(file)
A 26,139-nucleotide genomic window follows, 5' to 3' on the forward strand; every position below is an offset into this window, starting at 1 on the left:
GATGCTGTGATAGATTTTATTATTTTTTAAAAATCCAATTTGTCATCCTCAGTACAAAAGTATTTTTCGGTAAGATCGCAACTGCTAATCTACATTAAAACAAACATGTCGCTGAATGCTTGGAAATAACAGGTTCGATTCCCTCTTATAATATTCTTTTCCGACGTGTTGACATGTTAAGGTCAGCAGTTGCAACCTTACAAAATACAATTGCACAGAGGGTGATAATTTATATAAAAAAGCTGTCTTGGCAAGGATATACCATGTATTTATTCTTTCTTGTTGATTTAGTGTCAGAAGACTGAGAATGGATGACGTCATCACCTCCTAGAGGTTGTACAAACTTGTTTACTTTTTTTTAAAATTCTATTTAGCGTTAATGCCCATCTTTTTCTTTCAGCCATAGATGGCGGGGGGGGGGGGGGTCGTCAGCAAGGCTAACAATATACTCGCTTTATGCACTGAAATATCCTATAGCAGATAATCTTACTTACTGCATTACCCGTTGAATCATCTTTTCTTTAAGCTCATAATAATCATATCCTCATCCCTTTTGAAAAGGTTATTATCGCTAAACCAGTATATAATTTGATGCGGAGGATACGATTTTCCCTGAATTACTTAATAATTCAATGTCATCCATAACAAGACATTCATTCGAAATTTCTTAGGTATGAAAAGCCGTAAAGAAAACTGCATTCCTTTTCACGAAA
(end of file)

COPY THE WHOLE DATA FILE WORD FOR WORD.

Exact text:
A 26,139-nucleotide genomic window follows, 5' to 3' on the forward strand; every position below is an offset into this window, starting at 1 on the left:
GATGCTGTGATAGATTTTATTATTTTTTAAAAATCCAATTTGTCATCCTCAGTACAAAAGTATTTTTCGGTAAGATCGCAACTGCTAATCTACATTAAAACAAACATGTCGCTGAATGCTTGGAAATAACAGGTTCGATTCCCTCTTATAATATTCTTTTCCGACGTGTTGACATGTTAAGGTCAGCAGTTGCAACCTTACAAAATACAATTGCACAGAGGGTGATAATTTATATAAAAAAGCTGTCTTGGCAAGGATATACCATGTATTTATTCTTTCTTGTTGATTTAGTGTCAGAAGACTGAGAATGGATGACGTCATCACCTCCTAGAGGTTGTACAAACTTGTTTACTTTTTTTTAAAATTCTATTTAGCGTTAATGCCCATCTTTTTCTTTCAGCCATAGATGGCGGGGGGGGGGGGGGTCGTCAGCAAGGCTAACAATATACTCGCTTTATGCACTGAAATATCCTATAGCAGATAATCTTACTTACTGCATTACCCGTTGAATCATCTTTTCTTTAAGCTCATAATAATCATATCCTCATCCCTTTTGAAAAGGTTATTATCGCTAAACCAGTATATAATTTGATGCGGAGGATACGATTTTCCCTGAATTACTTAATAATTCAATGTCATCCATAACAAGACATTCATTCGAAATTTCTTAGGTATGAAAAGCCGTAAAGAAAACTGCATTCCTTTTCACGAAA